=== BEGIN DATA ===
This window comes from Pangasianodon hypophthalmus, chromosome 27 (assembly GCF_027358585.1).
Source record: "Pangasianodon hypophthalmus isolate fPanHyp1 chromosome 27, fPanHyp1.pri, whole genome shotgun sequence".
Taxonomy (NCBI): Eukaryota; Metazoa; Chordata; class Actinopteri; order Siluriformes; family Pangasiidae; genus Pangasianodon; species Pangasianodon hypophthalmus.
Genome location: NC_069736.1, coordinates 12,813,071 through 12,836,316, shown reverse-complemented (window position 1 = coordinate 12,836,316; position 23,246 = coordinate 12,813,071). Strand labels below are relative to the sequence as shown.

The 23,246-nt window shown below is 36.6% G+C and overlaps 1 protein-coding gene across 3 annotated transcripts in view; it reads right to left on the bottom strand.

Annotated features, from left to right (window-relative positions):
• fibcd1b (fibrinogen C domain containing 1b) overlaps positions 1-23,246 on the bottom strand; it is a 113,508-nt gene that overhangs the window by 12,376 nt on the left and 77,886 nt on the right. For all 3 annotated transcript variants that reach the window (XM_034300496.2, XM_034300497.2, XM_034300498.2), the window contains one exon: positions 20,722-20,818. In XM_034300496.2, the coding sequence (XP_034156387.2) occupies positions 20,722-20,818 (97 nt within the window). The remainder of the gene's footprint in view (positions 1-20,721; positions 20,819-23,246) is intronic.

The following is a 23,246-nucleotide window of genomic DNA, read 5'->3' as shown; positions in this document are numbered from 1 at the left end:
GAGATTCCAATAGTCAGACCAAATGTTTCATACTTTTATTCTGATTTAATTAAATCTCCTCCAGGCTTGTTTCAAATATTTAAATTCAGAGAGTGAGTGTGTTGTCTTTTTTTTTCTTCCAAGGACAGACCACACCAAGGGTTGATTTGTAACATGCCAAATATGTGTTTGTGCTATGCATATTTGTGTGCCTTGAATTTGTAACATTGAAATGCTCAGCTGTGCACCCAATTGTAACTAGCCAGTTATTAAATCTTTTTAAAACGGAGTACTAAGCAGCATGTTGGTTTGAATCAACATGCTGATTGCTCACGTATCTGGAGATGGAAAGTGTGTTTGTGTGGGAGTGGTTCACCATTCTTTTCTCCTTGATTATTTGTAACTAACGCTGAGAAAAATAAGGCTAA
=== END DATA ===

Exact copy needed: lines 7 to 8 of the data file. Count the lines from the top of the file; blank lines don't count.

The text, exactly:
• fibcd1b (fibrinogen C domain containing 1b) overlaps positions 1-23,246 on the bottom strand; it is a 113,508-nt gene that overhangs the window by 12,376 nt on the left and 77,886 nt on the right. For all 3 annotated transcript variants that reach the window (XM_034300496.2, XM_034300497.2, XM_034300498.2), the window contains one exon: positions 20,722-20,818. In XM_034300496.2, the coding sequence (XP_034156387.2) occupies positions 20,722-20,818 (97 nt within the window). The remainder of the gene's footprint in view (positions 1-20,721; positions 20,819-23,246) is intronic.

The following is a 23,246-nucleotide window of genomic DNA, read 5'->3' as shown; positions in this document are numbered from 1 at the left end: